, Volume 54, Issue 2, pp 253-261
Date: 13 Sep 2007

A non-invasive genetic method to identify the sympatric mustelids pine marten (Martes martes) and stone marten (Martes foina): preliminary distribution survey on the northern Iberian Peninsula

Rent the article at a discount

Rent now

* Final gross prices may vary according to local VAT.

Get Access


The closely related mustelids European pine marten (Martes martes) and stone marten (Martes foina) sympatrically inhabit a large area of Europe. However, given our limited knowledge of their bioecological relationships, their extremely elusive behaviour and the fact that their faeces cannot be distinguished on the basis of morphology alone, it is very difficult to monitor their populations. In this study, we describe a reliable non-invasive polymerase chain reaction (PCR)–restriction fragment length polymorphism (PCR-RFLP) method for distinguishing between M. martes and M. foina based on the analysis of deoxyribonucleic acid extracted from faeces samples. The method was specifically designed to avoid possible interference from potential prey mammals and other sympatric carnivores. The procedure consists of PCR amplifying a mitochondrial D-loop region followed by digesting the resulting 276-bp-long amplicons with the restriction enzymes HaeIII and RsaI. To assess the efficiency of this technique, we conducted a preliminary field study across the potential sympatric distribution areas of both marten species in the northern Iberian Peninsula. Out of 359 faeces samples collected, we identified 80 as specimens from the stone marten and 235 from the pine marten. Unequivocal species identification was thus possible in 88% of the faeces samples collected. These findings reveal the combined use of non-invasive genetic sampling and GIS technology to be a reliable and cost-effective procedure for improving our knowledge of the spatial distributions of sympatric marten species. This protocol could also be used to identify and improve information gaps, to develop effective research and management programmes and in population and landscape genetics studies of marten species.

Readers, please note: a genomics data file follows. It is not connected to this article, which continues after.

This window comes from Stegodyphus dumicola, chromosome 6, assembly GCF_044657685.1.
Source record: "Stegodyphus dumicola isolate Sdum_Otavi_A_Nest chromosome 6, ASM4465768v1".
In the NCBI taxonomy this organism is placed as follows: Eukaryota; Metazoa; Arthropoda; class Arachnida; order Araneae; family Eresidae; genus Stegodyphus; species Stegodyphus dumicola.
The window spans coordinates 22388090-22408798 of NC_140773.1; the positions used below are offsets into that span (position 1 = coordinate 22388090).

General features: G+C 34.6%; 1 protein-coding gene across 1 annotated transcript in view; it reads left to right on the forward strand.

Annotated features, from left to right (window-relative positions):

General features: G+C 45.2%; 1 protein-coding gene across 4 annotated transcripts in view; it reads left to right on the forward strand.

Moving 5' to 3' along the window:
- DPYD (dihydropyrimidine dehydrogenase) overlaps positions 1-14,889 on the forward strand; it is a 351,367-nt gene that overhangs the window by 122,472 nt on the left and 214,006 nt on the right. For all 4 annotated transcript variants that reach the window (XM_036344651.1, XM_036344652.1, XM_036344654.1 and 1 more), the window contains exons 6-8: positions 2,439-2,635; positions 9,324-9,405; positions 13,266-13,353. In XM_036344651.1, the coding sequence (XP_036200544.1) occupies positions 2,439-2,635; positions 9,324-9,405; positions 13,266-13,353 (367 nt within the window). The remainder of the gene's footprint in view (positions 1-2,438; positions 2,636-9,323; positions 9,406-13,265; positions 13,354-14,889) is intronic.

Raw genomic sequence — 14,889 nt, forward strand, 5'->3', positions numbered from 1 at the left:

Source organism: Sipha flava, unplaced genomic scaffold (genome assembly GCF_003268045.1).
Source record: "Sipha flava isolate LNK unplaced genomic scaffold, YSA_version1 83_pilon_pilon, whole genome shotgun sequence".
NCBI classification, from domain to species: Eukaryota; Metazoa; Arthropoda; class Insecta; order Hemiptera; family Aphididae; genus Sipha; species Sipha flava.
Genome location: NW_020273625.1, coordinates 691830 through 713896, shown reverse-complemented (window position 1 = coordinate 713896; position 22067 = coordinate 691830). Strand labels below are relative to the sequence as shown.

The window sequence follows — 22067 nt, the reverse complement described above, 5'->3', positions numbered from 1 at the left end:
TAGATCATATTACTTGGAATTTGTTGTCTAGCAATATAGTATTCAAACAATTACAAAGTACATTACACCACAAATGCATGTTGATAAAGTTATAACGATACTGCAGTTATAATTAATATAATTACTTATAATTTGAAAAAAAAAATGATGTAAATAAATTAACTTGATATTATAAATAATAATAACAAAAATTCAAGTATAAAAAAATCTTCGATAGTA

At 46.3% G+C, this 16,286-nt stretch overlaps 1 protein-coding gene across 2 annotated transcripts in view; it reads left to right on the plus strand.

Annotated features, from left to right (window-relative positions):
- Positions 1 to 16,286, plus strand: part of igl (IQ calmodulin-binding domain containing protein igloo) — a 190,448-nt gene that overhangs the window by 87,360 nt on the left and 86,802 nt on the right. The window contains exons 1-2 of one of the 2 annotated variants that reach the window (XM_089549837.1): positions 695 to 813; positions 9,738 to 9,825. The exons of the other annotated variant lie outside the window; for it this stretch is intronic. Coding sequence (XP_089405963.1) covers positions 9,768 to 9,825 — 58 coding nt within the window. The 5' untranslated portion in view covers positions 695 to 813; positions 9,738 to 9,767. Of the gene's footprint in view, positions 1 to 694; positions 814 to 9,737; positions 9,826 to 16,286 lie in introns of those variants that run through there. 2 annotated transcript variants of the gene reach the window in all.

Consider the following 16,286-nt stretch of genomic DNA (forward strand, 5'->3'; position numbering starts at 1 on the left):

Communicated by: W. Lutz